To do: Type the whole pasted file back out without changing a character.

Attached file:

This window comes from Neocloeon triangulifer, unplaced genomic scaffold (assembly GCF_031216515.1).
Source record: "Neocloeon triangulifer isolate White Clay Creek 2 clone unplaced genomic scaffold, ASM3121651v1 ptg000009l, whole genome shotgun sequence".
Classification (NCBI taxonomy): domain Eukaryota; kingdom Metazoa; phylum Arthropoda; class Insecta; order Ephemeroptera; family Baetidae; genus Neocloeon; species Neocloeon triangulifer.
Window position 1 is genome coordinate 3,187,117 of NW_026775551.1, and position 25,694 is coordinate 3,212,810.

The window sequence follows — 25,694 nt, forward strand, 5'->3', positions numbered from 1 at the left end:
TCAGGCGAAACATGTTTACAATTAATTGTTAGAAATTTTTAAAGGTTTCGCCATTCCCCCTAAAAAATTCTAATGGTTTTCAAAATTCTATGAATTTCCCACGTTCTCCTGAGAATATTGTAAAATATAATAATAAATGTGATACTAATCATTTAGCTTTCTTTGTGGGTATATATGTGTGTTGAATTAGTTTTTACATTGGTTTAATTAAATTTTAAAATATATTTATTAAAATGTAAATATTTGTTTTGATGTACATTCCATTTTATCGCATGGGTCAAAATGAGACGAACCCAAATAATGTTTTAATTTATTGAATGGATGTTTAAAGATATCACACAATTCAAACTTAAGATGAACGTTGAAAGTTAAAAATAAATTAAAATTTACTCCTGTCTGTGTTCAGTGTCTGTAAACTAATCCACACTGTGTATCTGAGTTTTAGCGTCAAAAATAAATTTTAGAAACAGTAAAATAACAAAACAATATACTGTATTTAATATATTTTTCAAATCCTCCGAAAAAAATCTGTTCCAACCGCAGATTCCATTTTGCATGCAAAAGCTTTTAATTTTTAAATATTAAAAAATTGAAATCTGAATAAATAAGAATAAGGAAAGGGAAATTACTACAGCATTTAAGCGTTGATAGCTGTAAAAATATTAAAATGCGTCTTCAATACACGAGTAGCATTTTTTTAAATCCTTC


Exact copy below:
This window comes from Neocloeon triangulifer, unplaced genomic scaffold (assembly GCF_031216515.1).
Source record: "Neocloeon triangulifer isolate White Clay Creek 2 clone unplaced genomic scaffold, ASM3121651v1 ptg000009l, whole genome shotgun sequence".
Classification (NCBI taxonomy): domain Eukaryota; kingdom Metazoa; phylum Arthropoda; class Insecta; order Ephemeroptera; family Baetidae; genus Neocloeon; species Neocloeon triangulifer.
Window position 1 is genome coordinate 3,187,117 of NW_026775551.1, and position 25,694 is coordinate 3,212,810.

The window sequence follows — 25,694 nt, forward strand, 5'->3', positions numbered from 1 at the left end:
TCAGGCGAAACATGTTTACAATTAATTGTTAGAAATTTTTAAAGGTTTCGCCATTCCCCCTAAAAAATTCTAATGGTTTTCAAAATTCTATGAATTTCCCACGTTCTCCTGAGAATATTGTAAAATATAATAATAAATGTGATACTAATCATTTAGCTTTCTTTGTGGGTATATATGTGTGTTGAATTAGTTTTTACATTGGTTTAATTAAATTTTAAAATATATTTATTAAAATGTAAATATTTGTTTTGATGTACATTCCATTTTATCGCATGGGTCAAAATGAGACGAACCCAAATAATGTTTTAATTTATTGAATGGATGTTTAAAGATATCACACAATTCAAACTTAAGATGAACGTTGAAAGTTAAAAATAAATTAAAATTTACTCCTGTCTGTGTTCAGTGTCTGTAAACTAATCCACACTGTGTATCTGAGTTTTAGCGTCAAAAATAAATTTTAGAAACAGTAAAATAACAAAACAATATACTGTATTTAATATATTTTTCAAATCCTCCGAAAAAAATCTGTTCCAACCGCAGATTCCATTTTGCATGCAAAAGCTTTTAATTTTTAAATATTAAAAAATTGAAATCTGAATAAATAAGAATAAGGAAAGGGAAATTACTACAGCATTTAAGCGTTGATAGCTGTAAAAATATTAAAATGCGTCTTCAATACACGAGTAGCATTTTTTTAAATCCTTC